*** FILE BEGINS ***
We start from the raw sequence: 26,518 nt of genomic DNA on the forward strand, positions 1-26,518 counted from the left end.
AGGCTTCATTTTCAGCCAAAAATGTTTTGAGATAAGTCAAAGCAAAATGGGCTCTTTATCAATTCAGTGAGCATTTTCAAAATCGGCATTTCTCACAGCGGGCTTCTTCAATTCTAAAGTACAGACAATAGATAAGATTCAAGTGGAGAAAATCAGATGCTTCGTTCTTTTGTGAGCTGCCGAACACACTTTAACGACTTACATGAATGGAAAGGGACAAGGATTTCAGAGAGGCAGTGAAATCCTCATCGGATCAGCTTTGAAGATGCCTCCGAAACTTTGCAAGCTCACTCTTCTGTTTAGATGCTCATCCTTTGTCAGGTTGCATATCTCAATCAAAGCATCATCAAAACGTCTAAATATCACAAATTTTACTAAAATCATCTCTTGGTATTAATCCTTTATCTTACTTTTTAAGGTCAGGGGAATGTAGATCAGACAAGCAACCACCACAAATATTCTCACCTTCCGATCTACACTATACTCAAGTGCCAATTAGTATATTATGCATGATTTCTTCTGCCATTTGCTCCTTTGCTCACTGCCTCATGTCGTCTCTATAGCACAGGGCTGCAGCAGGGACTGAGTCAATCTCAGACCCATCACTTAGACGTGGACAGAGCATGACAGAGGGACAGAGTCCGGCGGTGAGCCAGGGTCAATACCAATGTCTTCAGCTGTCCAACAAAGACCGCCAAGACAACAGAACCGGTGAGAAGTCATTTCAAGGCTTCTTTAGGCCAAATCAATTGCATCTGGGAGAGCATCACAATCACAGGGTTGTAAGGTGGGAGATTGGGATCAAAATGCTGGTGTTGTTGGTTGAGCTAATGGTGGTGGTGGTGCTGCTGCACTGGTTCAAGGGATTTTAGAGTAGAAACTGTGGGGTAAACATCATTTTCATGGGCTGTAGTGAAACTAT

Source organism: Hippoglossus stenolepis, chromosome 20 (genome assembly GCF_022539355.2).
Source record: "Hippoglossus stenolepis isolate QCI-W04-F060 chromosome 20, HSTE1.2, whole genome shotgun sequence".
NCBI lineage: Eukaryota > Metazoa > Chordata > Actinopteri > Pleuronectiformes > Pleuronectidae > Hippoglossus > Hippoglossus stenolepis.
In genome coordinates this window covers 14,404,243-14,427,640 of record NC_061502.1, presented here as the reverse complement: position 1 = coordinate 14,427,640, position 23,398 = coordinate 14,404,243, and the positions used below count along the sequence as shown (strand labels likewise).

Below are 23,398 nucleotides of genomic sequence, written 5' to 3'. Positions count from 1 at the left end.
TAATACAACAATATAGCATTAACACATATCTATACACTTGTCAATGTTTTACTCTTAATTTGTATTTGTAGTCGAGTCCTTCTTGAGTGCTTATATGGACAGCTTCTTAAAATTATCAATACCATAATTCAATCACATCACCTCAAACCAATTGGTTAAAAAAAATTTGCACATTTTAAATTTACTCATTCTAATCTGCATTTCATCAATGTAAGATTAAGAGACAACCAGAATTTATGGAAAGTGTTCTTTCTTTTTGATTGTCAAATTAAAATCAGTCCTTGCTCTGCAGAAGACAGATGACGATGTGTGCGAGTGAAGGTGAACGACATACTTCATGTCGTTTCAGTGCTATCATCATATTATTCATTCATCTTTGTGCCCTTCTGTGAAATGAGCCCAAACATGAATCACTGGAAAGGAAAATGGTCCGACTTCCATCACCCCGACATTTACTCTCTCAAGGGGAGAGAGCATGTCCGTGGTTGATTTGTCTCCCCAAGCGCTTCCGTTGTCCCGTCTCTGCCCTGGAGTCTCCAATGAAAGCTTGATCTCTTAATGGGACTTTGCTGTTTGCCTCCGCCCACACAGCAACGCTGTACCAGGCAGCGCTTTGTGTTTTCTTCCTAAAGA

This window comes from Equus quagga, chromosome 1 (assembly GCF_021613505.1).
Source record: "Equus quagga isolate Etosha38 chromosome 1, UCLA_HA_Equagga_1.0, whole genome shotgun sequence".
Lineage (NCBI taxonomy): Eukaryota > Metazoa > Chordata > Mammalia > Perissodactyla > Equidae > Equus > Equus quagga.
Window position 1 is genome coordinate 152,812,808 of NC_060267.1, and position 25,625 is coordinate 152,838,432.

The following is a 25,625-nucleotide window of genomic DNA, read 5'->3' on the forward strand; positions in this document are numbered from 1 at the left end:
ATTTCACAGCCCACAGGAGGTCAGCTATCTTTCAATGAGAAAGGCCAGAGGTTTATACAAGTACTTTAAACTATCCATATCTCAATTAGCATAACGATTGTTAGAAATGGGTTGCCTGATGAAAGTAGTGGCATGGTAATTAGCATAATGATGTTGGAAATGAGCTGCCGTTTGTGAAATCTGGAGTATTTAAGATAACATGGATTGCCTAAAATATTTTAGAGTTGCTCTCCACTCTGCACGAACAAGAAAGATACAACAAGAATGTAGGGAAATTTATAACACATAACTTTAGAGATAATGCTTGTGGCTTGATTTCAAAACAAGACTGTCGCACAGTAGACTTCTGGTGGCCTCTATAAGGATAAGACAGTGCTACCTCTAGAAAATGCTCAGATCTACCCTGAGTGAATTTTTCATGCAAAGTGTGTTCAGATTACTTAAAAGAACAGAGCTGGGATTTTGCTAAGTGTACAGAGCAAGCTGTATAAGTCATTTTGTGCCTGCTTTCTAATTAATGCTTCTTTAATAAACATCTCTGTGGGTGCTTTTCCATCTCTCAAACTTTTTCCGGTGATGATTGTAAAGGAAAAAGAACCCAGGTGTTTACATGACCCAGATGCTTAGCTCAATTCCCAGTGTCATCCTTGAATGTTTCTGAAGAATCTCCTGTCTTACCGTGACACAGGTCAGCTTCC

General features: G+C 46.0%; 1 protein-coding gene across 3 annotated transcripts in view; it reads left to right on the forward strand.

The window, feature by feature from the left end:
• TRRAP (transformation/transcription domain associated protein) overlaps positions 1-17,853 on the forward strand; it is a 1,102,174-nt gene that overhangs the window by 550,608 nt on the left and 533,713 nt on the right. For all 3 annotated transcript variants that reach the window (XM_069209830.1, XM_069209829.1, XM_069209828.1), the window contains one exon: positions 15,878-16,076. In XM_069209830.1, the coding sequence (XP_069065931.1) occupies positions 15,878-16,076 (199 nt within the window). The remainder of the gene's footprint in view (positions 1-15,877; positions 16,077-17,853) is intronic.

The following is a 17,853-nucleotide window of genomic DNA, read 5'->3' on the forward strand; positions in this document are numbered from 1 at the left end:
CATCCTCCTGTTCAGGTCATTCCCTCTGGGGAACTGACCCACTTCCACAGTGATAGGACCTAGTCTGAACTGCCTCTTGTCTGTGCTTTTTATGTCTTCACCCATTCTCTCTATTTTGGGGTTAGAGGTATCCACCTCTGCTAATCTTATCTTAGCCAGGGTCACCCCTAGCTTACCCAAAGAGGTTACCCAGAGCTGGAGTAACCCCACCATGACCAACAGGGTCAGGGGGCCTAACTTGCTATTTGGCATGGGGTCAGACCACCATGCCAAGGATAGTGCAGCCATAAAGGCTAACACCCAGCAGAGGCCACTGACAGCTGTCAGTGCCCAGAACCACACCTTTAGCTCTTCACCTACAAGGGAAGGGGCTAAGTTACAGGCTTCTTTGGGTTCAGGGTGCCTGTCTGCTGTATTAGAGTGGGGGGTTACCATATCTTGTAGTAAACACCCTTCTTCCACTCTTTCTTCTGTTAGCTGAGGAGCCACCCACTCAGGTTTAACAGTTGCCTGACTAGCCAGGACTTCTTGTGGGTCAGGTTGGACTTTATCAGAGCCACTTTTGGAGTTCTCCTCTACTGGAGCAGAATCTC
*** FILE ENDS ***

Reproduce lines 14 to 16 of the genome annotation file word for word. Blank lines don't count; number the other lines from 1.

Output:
ATTTCACAGCCCACAGGAGGTCAGCTATCTTTCAATGAGAAAGGCCAGAGGTTTATACAAGTACTTTAAACTATCCATATCTCAATTAGCATAACGATTGTTAGAAATGGGTTGCCTGATGAAAGTAGTGGCATGGTAATTAGCATAATGATGTTGGAAATGAGCTGCCGTTTGTGAAATCTGGAGTATTTAAGATAACATGGATTGCCTAAAATATTTTAGAGTTGCTCTCCACTCTGCACGAACAAGAAAGATACAACAAGAATGTAGGGAAATTTATAACACATAACTTTAGAGATAATGCTTGTGGCTTGATTTCAAAACAAGACTGTCGCACAGTAGACTTCTGGTGGCCTCTATAAGGATAAGACAGTGCTACCTCTAGAAAATGCTCAGATCTACCCTGAGTGAATTTTTCATGCAAAGTGTGTTCAGATTACTTAAAAGAACAGAGCTGGGATTTTGCTAAGTGTACAGAGCAAGCTGTATAAGTCATTTTGTGCCTGCTTTCTAATTAATGCTTCTTTAATAAACATCTCTGTGGGTGCTTTTCCATCTCTCAAACTTTTTCCGGTGATGATTGTAAAGGAAAAAGAACCCAGGTGTTTACATGACCCAGATGCTTAGCTCAATTCCCAGTGTCATCCTTGAATGTTTCTGAAGAATCTCCTGTCTTACCGTGACACAGGTCAGCTTCC

General features: G+C 46.0%; 1 protein-coding gene across 3 annotated transcripts in view; it reads left to right on the forward strand.

The window, feature by feature from the left end: